Conversely, loneliness and social isolation increase health risks in older people. Various life events, such as retirement, bereavement, and ill health, can reduce social networks and make it harder to stay active socially.

9. Eat a Plant-Based Diet

Many brain-essential nutrients can be found in whole foods, which are unprocessed and derived mostly from plant sources. These foods high in brain-essential nutrients are called “brain foods” and do not contain harmful fats or sugars that can damage your brain.

Green, leafy vegetables like spinach, kale, and Swiss chard do wonders for your brain. A study found that just one serving of greens daily can delay cognitive decline. These veggies are power-packed with folate, vitamin K, and beta-carotene, all linked to greater memory and thinking skills.

Just one serving of raw spinach contains 121 percent of the daily value of vitamin K, which is linked to a lower risk of cognitive disorders, suggests a 2015 study published in Nutrients. Add leafy greens to your salad or smoothie for a hearty, brain-boosting meal. 

10. Exercise Regularly

Physical activity can condition your heart, lungs, and muscles and improve your cognitive health—helping you think, learn, problem-solve, and enjoy an emotional balance.

It can improve memory and reduce anxiety or depression. But you don’t have to be a fitness guru to reap the benefits. Any amount of physical activity can help. No matter your age or fitness level, physical activity can help improve sleep, brain health, and quality of life.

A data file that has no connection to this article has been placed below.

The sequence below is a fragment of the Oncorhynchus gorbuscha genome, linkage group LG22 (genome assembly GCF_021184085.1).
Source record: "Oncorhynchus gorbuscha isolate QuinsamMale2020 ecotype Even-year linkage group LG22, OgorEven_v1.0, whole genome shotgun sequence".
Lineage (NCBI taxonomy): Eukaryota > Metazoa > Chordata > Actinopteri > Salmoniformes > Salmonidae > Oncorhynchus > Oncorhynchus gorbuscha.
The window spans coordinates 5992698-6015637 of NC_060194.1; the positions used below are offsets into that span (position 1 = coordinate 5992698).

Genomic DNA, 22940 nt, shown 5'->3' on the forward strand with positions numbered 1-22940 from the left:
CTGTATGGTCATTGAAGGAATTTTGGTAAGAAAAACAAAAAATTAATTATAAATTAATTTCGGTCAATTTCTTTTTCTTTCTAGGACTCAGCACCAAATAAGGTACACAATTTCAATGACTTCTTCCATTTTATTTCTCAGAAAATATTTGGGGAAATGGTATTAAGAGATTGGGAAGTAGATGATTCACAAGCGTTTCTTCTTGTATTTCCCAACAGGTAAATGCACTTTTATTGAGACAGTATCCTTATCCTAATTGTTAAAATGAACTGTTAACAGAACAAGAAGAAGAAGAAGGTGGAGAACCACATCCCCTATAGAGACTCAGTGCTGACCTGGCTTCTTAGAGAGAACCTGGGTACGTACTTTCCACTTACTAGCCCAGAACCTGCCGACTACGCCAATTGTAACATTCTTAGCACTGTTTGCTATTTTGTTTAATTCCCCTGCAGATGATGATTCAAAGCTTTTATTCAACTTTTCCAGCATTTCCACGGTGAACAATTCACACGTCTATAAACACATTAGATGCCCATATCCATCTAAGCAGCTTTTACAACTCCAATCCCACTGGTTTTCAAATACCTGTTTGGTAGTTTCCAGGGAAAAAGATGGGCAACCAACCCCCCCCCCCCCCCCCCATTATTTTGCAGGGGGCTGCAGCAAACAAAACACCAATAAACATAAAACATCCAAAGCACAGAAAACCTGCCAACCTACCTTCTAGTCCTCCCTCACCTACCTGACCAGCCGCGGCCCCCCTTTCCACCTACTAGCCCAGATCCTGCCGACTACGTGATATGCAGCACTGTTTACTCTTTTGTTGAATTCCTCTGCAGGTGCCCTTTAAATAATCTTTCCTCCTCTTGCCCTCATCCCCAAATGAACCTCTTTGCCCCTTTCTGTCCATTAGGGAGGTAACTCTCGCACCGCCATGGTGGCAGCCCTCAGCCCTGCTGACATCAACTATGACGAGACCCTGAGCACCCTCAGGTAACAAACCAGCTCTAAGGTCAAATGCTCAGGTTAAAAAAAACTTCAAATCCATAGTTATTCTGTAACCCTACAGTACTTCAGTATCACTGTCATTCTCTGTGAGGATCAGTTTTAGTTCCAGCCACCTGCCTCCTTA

11. Get Enough Sleep

Sleep is a hot commodity nowadays. Most of us have little time in our business life to get enough good sleep. 

More than 60 percent of Americans report that their sleep needs aren’t met during a typical week.

 Illness, psychological distress, and medication can all interfere with adequate sleep. Add to that the normal physiological changes of the aging brain, and it’s no wonder that older adults commonly complain of insomnia.

Recent research suggests ongoing sleep deficits could take a considerable toll on the brain. Experts agree quality sleep is critical to cognitive function, especially in the short term.

Studies show sleep deprivation hinders learning, impairs cognitive performance, and slows reaction time.

Brain Game to Boost Your Brain

As we get older, we can keep our minds sharp so we don’t get frustrated by slow reactions, forgetfulness, and lack of creativity. 

Exercising your brain increases “cognitive reserve,” which is your brain’s resilience or ability to cope with stress and challenges. The cognitive activities of learning a new skill help keep your mind sharp and is a great way to boost memory and stimulate your brain. 

Challenging your brain with regular mental exercise is just as important as physical activity!

Like your muscles, your brain improves with use. Lifelong learning and flexing your brain will sharpen your mind and even change your brain for better performance.